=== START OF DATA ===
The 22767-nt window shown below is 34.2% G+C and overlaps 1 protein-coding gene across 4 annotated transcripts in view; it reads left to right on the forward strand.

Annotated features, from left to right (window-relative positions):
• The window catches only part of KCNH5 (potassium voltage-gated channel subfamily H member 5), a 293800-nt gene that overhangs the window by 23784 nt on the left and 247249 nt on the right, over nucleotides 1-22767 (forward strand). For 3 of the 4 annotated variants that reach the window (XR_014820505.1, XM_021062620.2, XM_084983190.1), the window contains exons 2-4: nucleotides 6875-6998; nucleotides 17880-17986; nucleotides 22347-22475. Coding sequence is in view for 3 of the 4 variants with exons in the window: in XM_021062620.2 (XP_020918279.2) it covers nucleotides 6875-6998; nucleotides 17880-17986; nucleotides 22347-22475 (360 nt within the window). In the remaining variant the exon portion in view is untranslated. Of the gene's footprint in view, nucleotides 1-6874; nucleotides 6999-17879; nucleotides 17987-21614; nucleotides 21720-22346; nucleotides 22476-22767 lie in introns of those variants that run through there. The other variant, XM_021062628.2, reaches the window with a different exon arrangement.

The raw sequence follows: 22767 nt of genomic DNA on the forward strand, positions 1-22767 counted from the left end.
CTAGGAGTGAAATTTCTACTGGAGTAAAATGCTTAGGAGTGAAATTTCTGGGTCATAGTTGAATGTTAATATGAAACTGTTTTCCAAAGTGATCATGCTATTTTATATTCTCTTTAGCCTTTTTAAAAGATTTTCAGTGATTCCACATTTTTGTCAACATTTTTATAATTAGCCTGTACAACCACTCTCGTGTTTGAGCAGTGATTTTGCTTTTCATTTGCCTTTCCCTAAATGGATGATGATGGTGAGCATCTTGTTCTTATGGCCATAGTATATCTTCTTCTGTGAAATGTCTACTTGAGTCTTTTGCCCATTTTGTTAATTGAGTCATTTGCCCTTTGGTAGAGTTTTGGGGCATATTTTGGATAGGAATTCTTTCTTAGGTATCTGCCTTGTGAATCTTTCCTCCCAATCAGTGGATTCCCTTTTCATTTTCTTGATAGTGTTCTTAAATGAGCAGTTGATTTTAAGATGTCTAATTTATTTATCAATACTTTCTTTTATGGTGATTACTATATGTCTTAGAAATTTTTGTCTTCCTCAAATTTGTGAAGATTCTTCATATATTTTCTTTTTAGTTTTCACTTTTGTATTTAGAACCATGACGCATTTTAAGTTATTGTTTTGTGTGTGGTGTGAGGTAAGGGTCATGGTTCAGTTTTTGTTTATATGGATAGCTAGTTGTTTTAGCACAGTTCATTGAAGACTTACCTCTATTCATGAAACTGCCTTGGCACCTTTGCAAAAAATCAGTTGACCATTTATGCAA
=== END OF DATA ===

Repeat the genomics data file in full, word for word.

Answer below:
The 22767-nt window shown below is 34.2% G+C and overlaps 1 protein-coding gene across 4 annotated transcripts in view; it reads left to right on the forward strand.

Annotated features, from left to right (window-relative positions):
• The window catches only part of KCNH5 (potassium voltage-gated channel subfamily H member 5), a 293800-nt gene that overhangs the window by 23784 nt on the left and 247249 nt on the right, over nucleotides 1-22767 (forward strand). For 3 of the 4 annotated variants that reach the window (XR_014820505.1, XM_021062620.2, XM_084983190.1), the window contains exons 2-4: nucleotides 6875-6998; nucleotides 17880-17986; nucleotides 22347-22475. Coding sequence is in view for 3 of the 4 variants with exons in the window: in XM_021062620.2 (XP_020918279.2) it covers nucleotides 6875-6998; nucleotides 17880-17986; nucleotides 22347-22475 (360 nt within the window). In the remaining variant the exon portion in view is untranslated. Of the gene's footprint in view, nucleotides 1-6874; nucleotides 6999-17879; nucleotides 17987-21614; nucleotides 21720-22346; nucleotides 22476-22767 lie in introns of those variants that run through there. The other variant, XM_021062628.2, reaches the window with a different exon arrangement.

The raw sequence follows: 22767 nt of genomic DNA on the forward strand, positions 1-22767 counted from the left end.
CTAGGAGTGAAATTTCTACTGGAGTAAAATGCTTAGGAGTGAAATTTCTGGGTCATAGTTGAATGTTAATATGAAACTGTTTTCCAAAGTGATCATGCTATTTTATATTCTCTTTAGCCTTTTTAAAAGATTTTCAGTGATTCCACATTTTTGTCAACATTTTTATAATTAGCCTGTACAACCACTCTCGTGTTTGAGCAGTGATTTTGCTTTTCATTTGCCTTTCCCTAAATGGATGATGATGGTGAGCATCTTGTTCTTATGGCCATAGTATATCTTCTTCTGTGAAATGTCTACTTGAGTCTTTTGCCCATTTTGTTAATTGAGTCATTTGCCCTTTGGTAGAGTTTTGGGGCATATTTTGGATAGGAATTCTTTCTTAGGTATCTGCCTTGTGAATCTTTCCTCCCAATCAGTGGATTCCCTTTTCATTTTCTTGATAGTGTTCTTAAATGAGCAGTTGATTTTAAGATGTCTAATTTATTTATCAATACTTTCTTTTATGGTGATTACTATATGTCTTAGAAATTTTTGTCTTCCTCAAATTTGTGAAGATTCTTCATATATTTTCTTTTTAGTTTTCACTTTTGTATTTAGAACCATGACGCATTTTAAGTTATTGTTTTGTGTGTGGTGTGAGGTAAGGGTCATGGTTCAGTTTTTGTTTATATGGATAGCTAGTTGTTTTAGCACAGTTCATTGAAGACTTACCTCTATTCATGAAACTGCCTTGGCACCTTTGCAAAAAATCAGTTGACCATTTATGCAA